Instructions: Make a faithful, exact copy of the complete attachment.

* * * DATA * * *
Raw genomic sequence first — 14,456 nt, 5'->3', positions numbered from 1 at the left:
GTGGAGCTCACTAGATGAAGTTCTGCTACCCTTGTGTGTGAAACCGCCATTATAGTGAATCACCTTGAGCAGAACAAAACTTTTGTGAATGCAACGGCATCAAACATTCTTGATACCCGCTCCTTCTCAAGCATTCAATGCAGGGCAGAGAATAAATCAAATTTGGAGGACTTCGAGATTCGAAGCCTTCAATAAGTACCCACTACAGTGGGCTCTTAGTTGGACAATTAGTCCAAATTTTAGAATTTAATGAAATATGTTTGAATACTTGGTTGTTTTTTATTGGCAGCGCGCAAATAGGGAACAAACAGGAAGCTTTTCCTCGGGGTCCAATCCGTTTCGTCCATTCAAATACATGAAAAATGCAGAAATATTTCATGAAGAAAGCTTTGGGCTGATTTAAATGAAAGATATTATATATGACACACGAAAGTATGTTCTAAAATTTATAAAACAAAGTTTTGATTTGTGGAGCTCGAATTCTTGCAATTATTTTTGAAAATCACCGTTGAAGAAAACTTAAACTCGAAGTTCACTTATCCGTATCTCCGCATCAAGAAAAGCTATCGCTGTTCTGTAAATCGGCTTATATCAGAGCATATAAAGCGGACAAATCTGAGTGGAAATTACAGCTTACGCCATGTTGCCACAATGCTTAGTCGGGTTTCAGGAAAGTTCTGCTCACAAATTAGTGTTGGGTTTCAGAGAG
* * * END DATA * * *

Raw genomic sequence first — 14,456 nt, 5'->3', positions numbered from 1 at the left:
GTGGAGCTCACTAGATGAAGTTCTGCTACCCTTGTGTGTGAAACCGCCATTATAGTGAATCACCTTGAGCAGAACAAAACTTTTGTGAATGCAACGGCATCAAACATTCTTGATACCCGCTCCTTCTCAAGCATTCAATGCAGGGCAGAGAATAAATCAAATTTGGAGGACTTCGAGATTCGAAGCCTTCAATAAGTACCCACTACAGTGGGCTCTTAGTTGGACAATTAGTCCAAATTTTAGAATTTAATGAAATATGTTTGAATACTTGGTTGTTTTTTATTGGCAGCGCGCAAATAGGGAACAAACAGGAAGCTTTTCCTCGGGGTCCAATCCGTTTCGTCCATTCAAATACATGAAAAATGCAGAAATATTTCATGAAGAAAGCTTTGGGCTGATTTAAATGAAAGATATTATATATGACACACGAAAGTATGTTCTAAAATTTATAAAACAAAGTTTTGATTTGTGGAGCTCGAATTCTTGCAATTATTTTTGAAAATCACCGTTGAAGAAAACTTAAACTCGAAGTTCACTTATCCGTATCTCCGCATCAAGAAAAGCTATCGCTGTTCTGTAAATCGGCTTATATCAGAGCATATAAAGCGGACAAATCTGAGTGGAAATTACAGCTTACGCCATGTTGCCACAATGCTTAGTCGGGTTTCAGGAAAGTTCTGCTCACAAATTAGTGTTGGGTTTCAGAGAG